This recap is dedicated to my cousin Cooper, who is curled up in a little ball somewhere.
Das Wenig Lupertazzihaus. Little Carmine has finally completed his move back to New Jersey, and he's giving Angelo and some guy named Jerry a tour of the new house. They eventually make their way into a sunroom that's dominated on one side by a wall of windows looking out onto the ocean, and on the opposite side by a giant, wall-sized fresco of windows looking out onto a different ocean. Ooh, class-ay. Actually, if you really want to get technical, it's probably a sea, not an ocean (the Mediterranean, to be specific). But I can pretty much assure you that these guys are anything but technical. "You can almost smell the salt," gushes Angelo. "You mean the painting, or the view?" asks Little Carmine. Heh. Angelo actually rolls his eyes a bit before tiredly replying, "Both." "That's called a Trumpay Lee-yoil. 'Fool the eye,'" explains the little man of the house. "It was done by an artist right over here in West Hempstead." Oh, man. There are just so many things so perfectly wrong with that story. Little Carmine is totally what happens when Little Lords reach middle age.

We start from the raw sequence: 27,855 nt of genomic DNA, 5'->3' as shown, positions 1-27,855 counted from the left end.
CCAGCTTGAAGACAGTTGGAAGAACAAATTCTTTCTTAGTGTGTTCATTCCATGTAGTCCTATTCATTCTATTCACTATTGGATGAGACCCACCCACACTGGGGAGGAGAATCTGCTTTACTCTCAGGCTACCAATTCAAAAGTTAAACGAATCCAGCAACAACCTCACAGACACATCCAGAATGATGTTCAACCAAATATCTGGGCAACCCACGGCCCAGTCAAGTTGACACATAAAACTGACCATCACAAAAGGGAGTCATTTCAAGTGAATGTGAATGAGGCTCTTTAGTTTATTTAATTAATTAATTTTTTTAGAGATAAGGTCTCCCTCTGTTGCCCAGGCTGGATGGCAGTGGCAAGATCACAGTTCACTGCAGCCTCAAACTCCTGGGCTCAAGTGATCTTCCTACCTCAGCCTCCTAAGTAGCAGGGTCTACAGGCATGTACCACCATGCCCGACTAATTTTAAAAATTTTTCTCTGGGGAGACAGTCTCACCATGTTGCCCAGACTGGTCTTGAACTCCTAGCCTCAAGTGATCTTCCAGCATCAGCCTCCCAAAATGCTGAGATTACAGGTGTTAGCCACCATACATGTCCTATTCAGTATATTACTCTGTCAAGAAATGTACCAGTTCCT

Little Carmine leads the boys back into the living room, which is dominated by a pair of immense washing-machine boxes. Hmm. I'm beginning to suspect that Little Carmine's interior-decorating skills are even worse than his skills at just about anything else, which is actually saying quite a bit. As the camera lingers lovingly on the [product-placed major appliance manufacturer's] logo, LC announces that these particular machines are "top of the line." Oy. You know what? Look, if these little two-second, throwaway commercials are ultimately the price we have to pay for high-quality televised entertainment, then believe me, I'm all for it. God knows I'd rather see Tony Soprano hawking cell phones than Catherine Zeta-Jones. The unfortunate problem in this case, however is that these commercials are actually NOT the price we have to pay, as my monthly cable bill, three DVD box sets, and Limited Edition Officially Licensed Tony Soprano Terrycloth Bathrobe will attest. So really, HBO just comes off looking fantastically greedy, especially after we just sat through a Season 4 filled with filler solely so that Chase & Co. could stretch out those extra ten episodes they needed to hit syndication. Anyway, Little Carmine announces that one of the machines is a "token" for Jerry, as a reward for his continued allegiance. He then adds that the other one was purchased for his wife. Sigh. What kind of idiot buys a new house with plenty of ugly paintings but no washing machine? Jerry is reluctant to pledge his support firmly to Little Carmine, because he knows that Johnny Sack will be extremely unhappy if he does. Before they can come to any kind of final resolution, however, the Littlest Carmine comes running into the room, screaming that the family boat is sinking. Why? Was it struck by an anvil? Or has Foreshadowing somehow "christened" it with his scythe? Everyone runs out to the dock, where the boat is indeed listing heavily and taking on water. And also medical waste. The boat's name, by the way? "My Funny Valentine." If it were up to me, I probably would have gone with "The Lupertania." Jerry recommends calling the Coast Guard, and then the whole sinking boat subplot disappears forever faster than...well, a sinking boat.